We also note that even though counsel had not asked for a curative instruction on the issue, the prosecutor in essence provided such an instruction himself. Immediately following the comments quoted above, the prosecutor continued:

Yes, this defendant, like all defendants in all cases, is presumed to be innocent of the charge, and it's our burden to prove him guilty. We have accepted that burden from the beginning of the case because he is guilty. If you look at him, you think about that presumption of innocence he has. Just look at him and think about that presumption of innocence. And when you look at him, think about that presumption of innocence, also look at him and think about having a baby in his hands. And think about him being mad at that baby, and think about him starting to shake that baby, and shake it and shake it, and saying “shut up, shut up.” Is he still innocent as he sits there, if you think about him with that baby in his hands? No, he's not innocent. And it's not me that says he's not innocent, it's not me that says he's guilty; it's the evidence that points at Lorenzo Ellison that says he's guilty. And for that reason I ask you to find him guilty of this crime.

In other words, the prosecutor made clear to the jury that he was not arguing that Ellison was guilty because he had been charged, but because the evidence proved his guilt.

Finally, to the extent the potential confusion caused by the prosecutor's remarks remained even after the court's ruling and instructions, Ellison's counsel had an adequate opportunity during his rebuttal argument to counter them. The fact that he did not even address them suggests that he understood by that time that the argument was neither misleading nor improper. Under these circumstances and considering the evidence against him, the state court did not unreasonably apply Darden in rejecting Ellison's claim that the prosecutor had violated his due process rights by improperly arguing that he was guilty merely because he was charged with a crime.

The last-quoted comments also belie Ellison's contention that the prosecutor improperly asserted his personal opinion of Ellison's guilt, as opposed to his view of what the evidence established. It is, of course, improper for a prosecutor, or a defense attorney for that matter, to interject his or her personal opinion of the defendant's guilt. United States v. Young, 470 U.S. 1, 17 (1985). Although the line between what an attorney submits the evidence establishes and what he personally thinks of the guilt of the defendant may sometimes seem artificial, the rule is both “elemental and fundamental.” Greenberg v. United States, 280 F.2d 472, 475, n. 4 (1st Cir.1960), quoted in United States v. Wasko, 473 F.2d 1282, 1284 (7th Cir.1972). The purpose of the rule is to insure that the jury will base its verdict on the force of the evidence and not the personal opinion of an attorney or his office, and to avoid any suggestion that the attorney has “insider knowledge” of the case. Wasko, 473 F.2d at 1283-84. Here, there was no appeal to the prosecutor's personal opinion; to the contrary, he urged the jury to find the defendant guilty because the evidence “says he's guilty.” “We decline to adopt the defendant's curious view that it is improper for the prosecutor to argue to the jury that a defendant is guilty.” United States v. Auerbach, 913 F.2d 407, 418 (7th Cir.1990).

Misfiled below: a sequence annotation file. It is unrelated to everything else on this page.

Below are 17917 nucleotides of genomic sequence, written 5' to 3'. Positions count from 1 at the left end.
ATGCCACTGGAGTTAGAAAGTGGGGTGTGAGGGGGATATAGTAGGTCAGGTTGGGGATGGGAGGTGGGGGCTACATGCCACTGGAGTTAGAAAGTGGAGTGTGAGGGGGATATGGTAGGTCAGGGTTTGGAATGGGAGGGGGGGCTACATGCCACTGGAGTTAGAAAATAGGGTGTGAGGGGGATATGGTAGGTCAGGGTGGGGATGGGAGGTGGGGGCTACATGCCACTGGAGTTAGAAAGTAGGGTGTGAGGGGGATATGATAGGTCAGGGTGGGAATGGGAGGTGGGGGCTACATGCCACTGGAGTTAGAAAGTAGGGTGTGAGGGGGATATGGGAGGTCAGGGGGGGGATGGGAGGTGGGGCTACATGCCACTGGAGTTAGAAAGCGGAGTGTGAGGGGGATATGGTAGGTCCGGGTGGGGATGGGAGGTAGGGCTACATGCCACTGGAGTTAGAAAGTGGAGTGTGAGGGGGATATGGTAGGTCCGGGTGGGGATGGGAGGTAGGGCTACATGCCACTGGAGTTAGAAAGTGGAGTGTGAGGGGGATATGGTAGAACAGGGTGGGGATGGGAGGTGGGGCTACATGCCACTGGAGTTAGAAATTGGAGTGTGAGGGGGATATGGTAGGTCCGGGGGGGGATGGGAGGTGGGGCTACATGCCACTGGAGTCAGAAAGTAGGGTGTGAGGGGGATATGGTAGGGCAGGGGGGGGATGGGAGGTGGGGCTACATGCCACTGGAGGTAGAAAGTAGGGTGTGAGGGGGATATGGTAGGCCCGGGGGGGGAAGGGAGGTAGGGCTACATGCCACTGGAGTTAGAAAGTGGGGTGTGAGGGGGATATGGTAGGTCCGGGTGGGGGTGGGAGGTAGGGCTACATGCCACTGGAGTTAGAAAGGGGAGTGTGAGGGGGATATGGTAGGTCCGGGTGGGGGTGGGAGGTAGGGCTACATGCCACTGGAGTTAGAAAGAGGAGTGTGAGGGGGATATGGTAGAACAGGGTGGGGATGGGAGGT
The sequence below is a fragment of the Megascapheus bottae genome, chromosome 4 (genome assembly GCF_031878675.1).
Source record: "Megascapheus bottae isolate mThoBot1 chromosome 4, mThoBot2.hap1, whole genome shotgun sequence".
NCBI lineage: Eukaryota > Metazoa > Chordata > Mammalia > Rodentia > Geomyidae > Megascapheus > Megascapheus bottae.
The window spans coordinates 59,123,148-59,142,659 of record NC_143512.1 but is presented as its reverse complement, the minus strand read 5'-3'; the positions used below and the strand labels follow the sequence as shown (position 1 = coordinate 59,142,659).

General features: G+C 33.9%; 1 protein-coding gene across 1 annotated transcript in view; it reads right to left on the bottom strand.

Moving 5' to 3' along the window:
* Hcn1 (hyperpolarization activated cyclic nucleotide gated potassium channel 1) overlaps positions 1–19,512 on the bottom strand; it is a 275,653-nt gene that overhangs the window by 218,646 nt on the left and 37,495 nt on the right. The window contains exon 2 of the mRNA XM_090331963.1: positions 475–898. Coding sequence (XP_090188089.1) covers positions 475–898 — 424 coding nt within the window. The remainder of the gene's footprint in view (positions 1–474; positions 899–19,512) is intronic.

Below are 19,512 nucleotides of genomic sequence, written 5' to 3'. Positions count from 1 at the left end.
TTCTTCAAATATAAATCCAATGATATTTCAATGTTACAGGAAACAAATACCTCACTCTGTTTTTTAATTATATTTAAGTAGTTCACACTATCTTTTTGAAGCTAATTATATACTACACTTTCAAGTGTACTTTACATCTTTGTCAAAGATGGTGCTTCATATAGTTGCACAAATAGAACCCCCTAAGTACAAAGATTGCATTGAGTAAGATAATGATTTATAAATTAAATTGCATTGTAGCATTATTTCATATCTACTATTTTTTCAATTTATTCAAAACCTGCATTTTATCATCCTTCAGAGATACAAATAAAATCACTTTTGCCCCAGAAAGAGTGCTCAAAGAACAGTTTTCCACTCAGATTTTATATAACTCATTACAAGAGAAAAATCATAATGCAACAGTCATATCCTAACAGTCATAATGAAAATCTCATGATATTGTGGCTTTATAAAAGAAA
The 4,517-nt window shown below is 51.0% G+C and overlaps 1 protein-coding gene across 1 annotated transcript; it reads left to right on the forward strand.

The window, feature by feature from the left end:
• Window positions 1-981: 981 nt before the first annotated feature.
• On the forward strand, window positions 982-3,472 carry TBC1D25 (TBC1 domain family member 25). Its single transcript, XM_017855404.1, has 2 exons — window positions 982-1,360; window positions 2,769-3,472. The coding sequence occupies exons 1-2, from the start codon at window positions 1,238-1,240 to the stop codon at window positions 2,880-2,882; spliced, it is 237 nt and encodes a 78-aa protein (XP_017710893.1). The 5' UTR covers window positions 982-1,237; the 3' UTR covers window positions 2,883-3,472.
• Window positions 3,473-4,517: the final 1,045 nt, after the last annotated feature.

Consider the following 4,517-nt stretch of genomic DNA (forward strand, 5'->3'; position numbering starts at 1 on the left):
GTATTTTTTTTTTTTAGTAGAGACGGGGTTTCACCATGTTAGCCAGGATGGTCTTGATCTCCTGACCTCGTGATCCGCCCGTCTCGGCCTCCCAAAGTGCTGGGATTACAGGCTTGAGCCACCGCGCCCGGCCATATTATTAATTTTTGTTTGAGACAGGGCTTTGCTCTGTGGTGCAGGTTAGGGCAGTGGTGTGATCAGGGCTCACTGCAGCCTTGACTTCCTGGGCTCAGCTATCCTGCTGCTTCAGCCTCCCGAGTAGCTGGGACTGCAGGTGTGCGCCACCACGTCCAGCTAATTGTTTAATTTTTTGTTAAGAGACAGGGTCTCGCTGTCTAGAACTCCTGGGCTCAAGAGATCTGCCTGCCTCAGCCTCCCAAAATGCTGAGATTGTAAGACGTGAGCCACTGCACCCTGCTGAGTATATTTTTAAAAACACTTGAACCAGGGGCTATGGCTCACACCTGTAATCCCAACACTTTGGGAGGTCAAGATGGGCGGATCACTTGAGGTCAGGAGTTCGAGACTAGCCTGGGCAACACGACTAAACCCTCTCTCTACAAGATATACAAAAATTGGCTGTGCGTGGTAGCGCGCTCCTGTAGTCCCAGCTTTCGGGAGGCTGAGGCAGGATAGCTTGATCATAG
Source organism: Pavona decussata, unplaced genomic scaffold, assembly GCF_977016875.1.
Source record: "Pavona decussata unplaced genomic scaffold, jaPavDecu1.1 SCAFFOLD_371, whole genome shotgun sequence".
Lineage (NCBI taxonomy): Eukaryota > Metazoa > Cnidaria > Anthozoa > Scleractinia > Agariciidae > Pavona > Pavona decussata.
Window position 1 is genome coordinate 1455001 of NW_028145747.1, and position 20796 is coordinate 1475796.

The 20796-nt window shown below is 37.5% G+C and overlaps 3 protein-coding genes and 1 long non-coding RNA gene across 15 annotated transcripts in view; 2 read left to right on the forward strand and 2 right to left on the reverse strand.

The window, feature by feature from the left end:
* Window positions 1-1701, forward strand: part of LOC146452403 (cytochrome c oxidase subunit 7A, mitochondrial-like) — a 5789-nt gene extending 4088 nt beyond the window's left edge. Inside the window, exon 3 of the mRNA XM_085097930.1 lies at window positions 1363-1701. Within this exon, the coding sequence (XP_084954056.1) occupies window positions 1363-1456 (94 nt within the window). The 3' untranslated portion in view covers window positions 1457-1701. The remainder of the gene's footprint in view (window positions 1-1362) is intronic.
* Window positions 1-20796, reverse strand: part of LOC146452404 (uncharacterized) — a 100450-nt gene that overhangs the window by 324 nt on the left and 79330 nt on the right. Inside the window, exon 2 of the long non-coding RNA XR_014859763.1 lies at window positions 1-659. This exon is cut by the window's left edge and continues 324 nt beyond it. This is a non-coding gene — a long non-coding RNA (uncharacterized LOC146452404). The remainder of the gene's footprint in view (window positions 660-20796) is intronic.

III. CONCLUSION

The record does not support Ellison's contention that the Illinois courts unreasonably applied clearly established federal law in rejecting either of his claims. Accordingly, the district court's decision denying his petition for a writ of habeas corpus is AFFIRMED. We thank Attorneys Jacqueline F. Gharapour and Lindsey Beyer for their service as court-appointed counsel for Appellant-Petitioner on this appeal.

FOOTNOTES

2.  The district court also granted a certificate of appealability on Ellison's claims that the State failed to prove his guilt beyond a reasonable doubt and that he was denied due process by the trial court's failure to change venue sua sponte, as well as other aspects of his ineffective assistance claim. This Court appointed counsel who has elected to pursue only the two issues noted above. The remaining issues are therefore forfeited. Rodriguez v. United States, 286 F.3d 972, 977 n. 3 (7th Cir.2002).

3.  Attorney Vishny's understanding of his obligations is not at issue since he was replaced by Attorney Pantoga before trial. As noted above, however, before he was replaced by Attorney Pantoga, the trial court explained to Attorney Vishny that his ability to retain an expert was not dependent on the resources of his client or his family. Moreover, prior to being replaced, Attorney Vishny filed a petition to have his client declared indigent. There is no reason to believe that Attorney Pantoga was not similarly aware of Ellison's right to retain an expert, if he thought one was necessary, at public expense.

4.  The precise testimony at issue is likely inadmissible because it is vague and without foundation. The amount of shaking needed to tire a perpetrator's arms obviously varies, depending on the physical condition of the perpetrator. It is hardly a standard that could be considered scientifically established. See People v. Mehlberg, 618 N.E.2d 1168, 1190-91 (Ill.App.1993) (noting that Illinois follows the Frye test, under which scientific evidence is not admissible unless technique has gained acceptance within relevant scientific community). There is also no indication of how many perpetrators have confessed their feelings of fatigue to Dr. Jentzen and his colleagues.

GRIESBACH, District Judge.